One of the main distinguishing features of the original UPOV regime is that the recognition of plant breeders' rights is circumscribed by two main exceptions. Firstly, under the 1978 version of the Convention, the so-called ‘farmer’s privilege’ allows farmers to re-use propagating material from the previous year's harvest and to freely exchange seeds of protected varieties with other farmers. Secondly, plant breeders' rights do not extend to acts done privately and for non-commercial purposes or for experimental purposes and do not extend to the use of the protected variety for the purpose of breeding other varieties and the right to commercialise such other varieties. The 1991 version of the Convention, by strengthening plant breeders' rights, has conversely limited existing exceptions. The remaining exceptions include acts done privately and for non-commercial purposes, experiments, and for the breeding and exploitation of other varieties. Breeders are now granted exclusive rights to harvested materials and the distinction between discovery and development of varieties has been eliminated[5]. Further, the right to save seed is no longer guaranteed as the farmer’s privilege has been made optional.

UPOV provides that plant breeders’ rights are time-bound intellectual property rights. The period of protection has evolved over time but always with the idea that the rights conferred expire at the end of a specific period of protection. Under UPOV-1978, the period of protection is of a minimum of 15 years. For vines, forest trees, fruit trees and ornamental trees, the minimum is 18 years[6]. UPOV-1991 extends the minimum period from 15 to 20 years. For trees and vines, the minimum is of 25 years[7].

As noted, plant breeders' rights were first conceived as an alternative to patent rights. As a result, UPOV originally provided that the two kinds of intellectual property rights should be kept separate. Under UPOV-1978, member states can, for instance, only offer protection through one form of intellectual property rights. The grant of a PBR on a given variety implies that no other intellectual property right can be granted to the same variety. This restriction has been eliminated under UPOV-1991 and double protection is now allowed.

The UPOV Convention was first negotiated and ratified mostly by developed countries. It is only since the adoption of the TRIPS Agreement that more developing countries have progressively joined the Convention[8]. Even though developing countries did not participate in the development of this legal regime which is tailored for mechanized and large-scale agriculture, the rationale for joining it is that the UPOV regime is generally held to fulfil the conditions of a sui generis system as required under Article 27.3.b of the TRIPS Agreement[9].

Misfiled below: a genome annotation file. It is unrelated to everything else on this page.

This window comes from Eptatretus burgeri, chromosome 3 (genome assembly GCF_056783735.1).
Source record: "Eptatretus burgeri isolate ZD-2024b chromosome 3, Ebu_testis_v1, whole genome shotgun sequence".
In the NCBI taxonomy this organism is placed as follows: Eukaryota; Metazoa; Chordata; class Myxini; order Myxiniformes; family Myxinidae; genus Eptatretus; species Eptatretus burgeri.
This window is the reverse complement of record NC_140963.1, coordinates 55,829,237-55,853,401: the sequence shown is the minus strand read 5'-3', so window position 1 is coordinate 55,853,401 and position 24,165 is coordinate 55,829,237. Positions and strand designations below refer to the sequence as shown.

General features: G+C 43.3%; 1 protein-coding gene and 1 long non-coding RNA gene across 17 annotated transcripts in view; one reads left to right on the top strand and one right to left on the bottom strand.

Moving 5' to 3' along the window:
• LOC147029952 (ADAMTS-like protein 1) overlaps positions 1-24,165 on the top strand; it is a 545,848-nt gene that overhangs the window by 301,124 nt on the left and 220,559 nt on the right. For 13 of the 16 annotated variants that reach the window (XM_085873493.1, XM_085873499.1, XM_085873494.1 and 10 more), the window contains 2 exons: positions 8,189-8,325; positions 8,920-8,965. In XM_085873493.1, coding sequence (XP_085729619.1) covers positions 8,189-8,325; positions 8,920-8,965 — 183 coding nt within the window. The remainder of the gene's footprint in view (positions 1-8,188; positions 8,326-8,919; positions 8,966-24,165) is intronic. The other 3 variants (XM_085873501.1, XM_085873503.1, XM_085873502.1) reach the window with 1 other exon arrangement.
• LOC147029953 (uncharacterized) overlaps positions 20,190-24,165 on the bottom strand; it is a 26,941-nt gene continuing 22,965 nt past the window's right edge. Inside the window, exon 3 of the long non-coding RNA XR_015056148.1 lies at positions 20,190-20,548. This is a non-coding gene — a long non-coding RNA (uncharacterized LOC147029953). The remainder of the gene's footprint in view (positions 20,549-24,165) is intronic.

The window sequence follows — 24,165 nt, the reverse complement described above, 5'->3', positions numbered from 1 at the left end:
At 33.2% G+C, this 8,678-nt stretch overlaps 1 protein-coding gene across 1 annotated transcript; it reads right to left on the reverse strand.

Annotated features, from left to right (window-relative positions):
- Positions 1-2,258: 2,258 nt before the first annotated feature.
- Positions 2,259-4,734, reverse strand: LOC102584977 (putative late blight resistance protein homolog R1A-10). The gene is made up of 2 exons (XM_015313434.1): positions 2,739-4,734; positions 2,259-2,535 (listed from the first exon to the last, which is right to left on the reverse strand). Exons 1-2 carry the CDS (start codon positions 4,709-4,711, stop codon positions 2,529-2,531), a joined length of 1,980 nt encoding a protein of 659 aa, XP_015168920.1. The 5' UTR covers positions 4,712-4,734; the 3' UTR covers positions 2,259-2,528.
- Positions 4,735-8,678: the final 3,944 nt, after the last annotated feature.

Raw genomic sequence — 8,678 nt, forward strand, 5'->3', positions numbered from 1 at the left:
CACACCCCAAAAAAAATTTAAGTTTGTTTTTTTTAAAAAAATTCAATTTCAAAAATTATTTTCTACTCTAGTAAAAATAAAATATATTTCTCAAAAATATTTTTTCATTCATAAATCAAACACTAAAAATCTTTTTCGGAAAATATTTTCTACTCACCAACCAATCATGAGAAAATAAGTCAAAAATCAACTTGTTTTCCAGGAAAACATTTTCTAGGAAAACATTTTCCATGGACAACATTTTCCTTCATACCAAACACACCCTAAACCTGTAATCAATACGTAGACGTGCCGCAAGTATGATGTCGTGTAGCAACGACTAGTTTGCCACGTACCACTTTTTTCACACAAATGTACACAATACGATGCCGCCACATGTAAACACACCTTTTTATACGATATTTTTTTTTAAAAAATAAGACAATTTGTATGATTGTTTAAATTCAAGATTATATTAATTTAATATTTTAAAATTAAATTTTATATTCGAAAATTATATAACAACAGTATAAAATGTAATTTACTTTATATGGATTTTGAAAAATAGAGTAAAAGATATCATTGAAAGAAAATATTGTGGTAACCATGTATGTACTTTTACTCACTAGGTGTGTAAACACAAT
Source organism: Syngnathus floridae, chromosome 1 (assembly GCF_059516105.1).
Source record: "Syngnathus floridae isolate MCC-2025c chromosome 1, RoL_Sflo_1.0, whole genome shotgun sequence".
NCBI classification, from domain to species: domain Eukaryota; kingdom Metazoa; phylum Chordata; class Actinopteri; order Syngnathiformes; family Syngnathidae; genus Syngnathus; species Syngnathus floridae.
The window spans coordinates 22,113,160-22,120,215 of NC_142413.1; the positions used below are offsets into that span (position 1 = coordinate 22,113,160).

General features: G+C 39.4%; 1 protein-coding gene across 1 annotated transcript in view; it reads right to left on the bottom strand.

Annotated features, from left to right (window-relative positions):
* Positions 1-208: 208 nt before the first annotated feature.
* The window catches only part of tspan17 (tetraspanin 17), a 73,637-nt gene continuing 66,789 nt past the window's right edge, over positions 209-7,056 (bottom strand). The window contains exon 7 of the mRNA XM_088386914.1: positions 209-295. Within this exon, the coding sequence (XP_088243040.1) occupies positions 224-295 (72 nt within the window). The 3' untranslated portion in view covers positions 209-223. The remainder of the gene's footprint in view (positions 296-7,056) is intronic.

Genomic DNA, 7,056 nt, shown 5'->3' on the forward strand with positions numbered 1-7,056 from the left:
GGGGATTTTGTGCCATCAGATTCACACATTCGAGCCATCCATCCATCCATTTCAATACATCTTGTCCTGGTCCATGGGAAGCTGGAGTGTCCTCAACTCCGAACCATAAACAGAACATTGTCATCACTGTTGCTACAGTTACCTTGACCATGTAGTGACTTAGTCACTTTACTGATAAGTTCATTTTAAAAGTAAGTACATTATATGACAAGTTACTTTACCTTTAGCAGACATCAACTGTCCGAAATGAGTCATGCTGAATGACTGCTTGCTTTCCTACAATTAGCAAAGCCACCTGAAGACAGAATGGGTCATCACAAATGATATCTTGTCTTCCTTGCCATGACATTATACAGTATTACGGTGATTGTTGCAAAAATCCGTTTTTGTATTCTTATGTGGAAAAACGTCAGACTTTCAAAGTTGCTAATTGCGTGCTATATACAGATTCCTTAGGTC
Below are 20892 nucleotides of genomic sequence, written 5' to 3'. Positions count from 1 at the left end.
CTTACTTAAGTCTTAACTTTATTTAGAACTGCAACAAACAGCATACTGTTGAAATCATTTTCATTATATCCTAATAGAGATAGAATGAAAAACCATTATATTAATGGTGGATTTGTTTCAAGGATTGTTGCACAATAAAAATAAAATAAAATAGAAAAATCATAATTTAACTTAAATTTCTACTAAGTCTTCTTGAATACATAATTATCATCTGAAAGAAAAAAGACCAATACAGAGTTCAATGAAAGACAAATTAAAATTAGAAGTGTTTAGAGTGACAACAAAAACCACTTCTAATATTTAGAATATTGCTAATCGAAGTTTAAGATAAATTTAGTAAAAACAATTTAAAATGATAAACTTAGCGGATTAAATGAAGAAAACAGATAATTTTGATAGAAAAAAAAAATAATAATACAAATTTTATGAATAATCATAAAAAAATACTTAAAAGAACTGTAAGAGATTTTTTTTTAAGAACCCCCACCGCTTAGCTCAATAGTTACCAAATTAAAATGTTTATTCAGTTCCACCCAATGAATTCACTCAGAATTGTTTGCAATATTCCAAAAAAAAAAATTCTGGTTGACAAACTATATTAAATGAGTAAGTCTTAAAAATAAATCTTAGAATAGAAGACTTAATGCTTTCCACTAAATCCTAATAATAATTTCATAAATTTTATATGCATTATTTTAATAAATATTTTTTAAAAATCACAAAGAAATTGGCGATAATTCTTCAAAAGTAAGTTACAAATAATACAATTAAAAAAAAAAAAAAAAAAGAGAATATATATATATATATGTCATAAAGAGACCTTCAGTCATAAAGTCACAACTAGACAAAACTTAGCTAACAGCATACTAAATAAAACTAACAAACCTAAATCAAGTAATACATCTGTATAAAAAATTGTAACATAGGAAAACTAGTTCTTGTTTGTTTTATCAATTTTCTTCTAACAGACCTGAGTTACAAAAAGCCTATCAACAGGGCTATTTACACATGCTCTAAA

1. Article 14.1 of the International Convention for the Protection of New Varieties of Plants, Paris, 2 Dec. 1961, as Revised at Geneva on 10 Nov. 1972, 23 Oct. 1978 and 19 Mar. 1991 (UPOV Doc. 221(E), 1996) [hereafter UPOV-1991].
  2. Article 5 of the UPOV-1991, above n. 1.
  3. Article 6 of the UPOV-1991, above n. 1 . In the case of other member countries, the relevant timeline is six years for trees and vines.
  4. Article 14.5 of the UPOV Convention, above n. 1.
  5. See e.g., Gurdial Singh Nijar & Chee Yoke Ling, ‘The Implications of the Intellectual Property Rights Regime of the Convention on Biological Diversity and GATT on Biodiversity Conservation: A Third World Perspective’, in Anatole F. Krattiger et al. eds, Widening Perspectives on Biodiversity 277 (Geneva: International Academy of the Environment, 1994).
  6. Article 8 of the International Convention for the Protection of New Varieties of Plants, Paris, 23 Oct. 1978 [hereafter UPOV-1978].
  7. Article 19 UPOV-1991 above n. 1.
  8. Overall, as of July 2002, out of 51 member states , there were 16 developing country members, an overwhelming majority of them Latin American countries, with only four developing country members altogether from Africa and Asia.
  9. See, e.g., WTO, Review of Article 27.3(b):   The View of Switzerland, WTO Doc. IP/C/W/284 (2001).